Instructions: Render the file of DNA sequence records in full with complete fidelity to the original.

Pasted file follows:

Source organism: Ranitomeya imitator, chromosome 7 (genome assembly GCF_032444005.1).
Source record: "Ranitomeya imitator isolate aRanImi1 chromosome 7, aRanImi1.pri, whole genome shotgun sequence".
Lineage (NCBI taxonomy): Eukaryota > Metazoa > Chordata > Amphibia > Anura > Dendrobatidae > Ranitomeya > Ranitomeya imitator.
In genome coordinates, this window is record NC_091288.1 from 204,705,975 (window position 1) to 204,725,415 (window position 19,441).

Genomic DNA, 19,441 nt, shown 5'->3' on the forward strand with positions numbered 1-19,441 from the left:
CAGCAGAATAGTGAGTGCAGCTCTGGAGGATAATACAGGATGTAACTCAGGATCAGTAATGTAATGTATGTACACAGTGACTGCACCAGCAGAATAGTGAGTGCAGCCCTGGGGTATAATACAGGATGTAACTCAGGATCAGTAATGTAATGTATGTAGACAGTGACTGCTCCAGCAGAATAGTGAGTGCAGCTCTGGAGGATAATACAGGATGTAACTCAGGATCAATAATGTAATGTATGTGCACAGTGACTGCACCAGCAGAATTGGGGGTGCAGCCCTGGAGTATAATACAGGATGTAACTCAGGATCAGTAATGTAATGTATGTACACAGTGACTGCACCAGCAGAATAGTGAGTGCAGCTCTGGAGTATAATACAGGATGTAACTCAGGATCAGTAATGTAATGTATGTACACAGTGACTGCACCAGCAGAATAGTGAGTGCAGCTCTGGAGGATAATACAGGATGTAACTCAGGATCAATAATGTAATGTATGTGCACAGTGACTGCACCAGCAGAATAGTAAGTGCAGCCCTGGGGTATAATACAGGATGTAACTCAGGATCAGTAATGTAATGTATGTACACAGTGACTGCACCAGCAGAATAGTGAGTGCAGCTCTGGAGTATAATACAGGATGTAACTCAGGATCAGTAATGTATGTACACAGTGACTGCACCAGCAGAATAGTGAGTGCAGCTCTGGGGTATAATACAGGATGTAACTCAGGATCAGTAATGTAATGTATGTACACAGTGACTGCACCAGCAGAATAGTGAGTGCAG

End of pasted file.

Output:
Source organism: Ranitomeya imitator, chromosome 7 (genome assembly GCF_032444005.1).
Source record: "Ranitomeya imitator isolate aRanImi1 chromosome 7, aRanImi1.pri, whole genome shotgun sequence".
Lineage (NCBI taxonomy): Eukaryota > Metazoa > Chordata > Amphibia > Anura > Dendrobatidae > Ranitomeya > Ranitomeya imitator.
In genome coordinates, this window is record NC_091288.1 from 204,705,975 (window position 1) to 204,725,415 (window position 19,441).

Genomic DNA, 19,441 nt, shown 5'->3' on the forward strand with positions numbered 1-19,441 from the left:
CAGCAGAATAGTGAGTGCAGCTCTGGAGGATAATACAGGATGTAACTCAGGATCAGTAATGTAATGTATGTACACAGTGACTGCACCAGCAGAATAGTGAGTGCAGCCCTGGGGTATAATACAGGATGTAACTCAGGATCAGTAATGTAATGTATGTAGACAGTGACTGCTCCAGCAGAATAGTGAGTGCAGCTCTGGAGGATAATACAGGATGTAACTCAGGATCAATAATGTAATGTATGTGCACAGTGACTGCACCAGCAGAATTGGGGGTGCAGCCCTGGAGTATAATACAGGATGTAACTCAGGATCAGTAATGTAATGTATGTACACAGTGACTGCACCAGCAGAATAGTGAGTGCAGCTCTGGAGTATAATACAGGATGTAACTCAGGATCAGTAATGTAATGTATGTACACAGTGACTGCACCAGCAGAATAGTGAGTGCAGCTCTGGAGGATAATACAGGATGTAACTCAGGATCAATAATGTAATGTATGTGCACAGTGACTGCACCAGCAGAATAGTAAGTGCAGCCCTGGGGTATAATACAGGATGTAACTCAGGATCAGTAATGTAATGTATGTACACAGTGACTGCACCAGCAGAATAGTGAGTGCAGCTCTGGAGTATAATACAGGATGTAACTCAGGATCAGTAATGTATGTACACAGTGACTGCACCAGCAGAATAGTGAGTGCAGCTCTGGGGTATAATACAGGATGTAACTCAGGATCAGTAATGTAATGTATGTACACAGTGACTGCACCAGCAGAATAGTGAGTGCAG